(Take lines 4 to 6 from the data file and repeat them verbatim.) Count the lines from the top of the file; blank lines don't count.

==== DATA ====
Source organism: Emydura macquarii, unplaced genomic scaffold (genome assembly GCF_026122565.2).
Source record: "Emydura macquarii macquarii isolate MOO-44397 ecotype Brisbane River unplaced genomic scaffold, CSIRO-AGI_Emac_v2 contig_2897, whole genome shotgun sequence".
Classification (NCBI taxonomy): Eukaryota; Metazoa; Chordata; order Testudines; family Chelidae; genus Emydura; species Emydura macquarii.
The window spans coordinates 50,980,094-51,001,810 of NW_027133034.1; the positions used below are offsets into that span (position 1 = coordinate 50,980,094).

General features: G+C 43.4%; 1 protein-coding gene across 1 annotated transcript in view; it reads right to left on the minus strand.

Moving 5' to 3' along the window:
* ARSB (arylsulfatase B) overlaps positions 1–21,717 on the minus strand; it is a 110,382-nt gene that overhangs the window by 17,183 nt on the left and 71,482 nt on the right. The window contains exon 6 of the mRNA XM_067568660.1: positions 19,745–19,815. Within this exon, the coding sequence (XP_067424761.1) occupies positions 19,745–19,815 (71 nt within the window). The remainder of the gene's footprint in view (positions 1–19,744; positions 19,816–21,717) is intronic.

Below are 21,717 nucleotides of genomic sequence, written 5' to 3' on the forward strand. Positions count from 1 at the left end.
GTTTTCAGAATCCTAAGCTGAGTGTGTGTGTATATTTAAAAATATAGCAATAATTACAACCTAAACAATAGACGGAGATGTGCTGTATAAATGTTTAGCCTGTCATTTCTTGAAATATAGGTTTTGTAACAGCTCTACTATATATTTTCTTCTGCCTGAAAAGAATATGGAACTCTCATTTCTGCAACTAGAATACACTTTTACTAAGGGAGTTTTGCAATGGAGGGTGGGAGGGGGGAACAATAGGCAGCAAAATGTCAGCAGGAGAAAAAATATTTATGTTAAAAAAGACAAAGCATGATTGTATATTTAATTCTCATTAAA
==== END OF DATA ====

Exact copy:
The window spans coordinates 50,980,094-51,001,810 of NW_027133034.1; the positions used below are offsets into that span (position 1 = coordinate 50,980,094).

General features: G+C 43.4%; 1 protein-coding gene across 1 annotated transcript in view; it reads right to left on the minus strand.

Moving 5' to 3' along the window: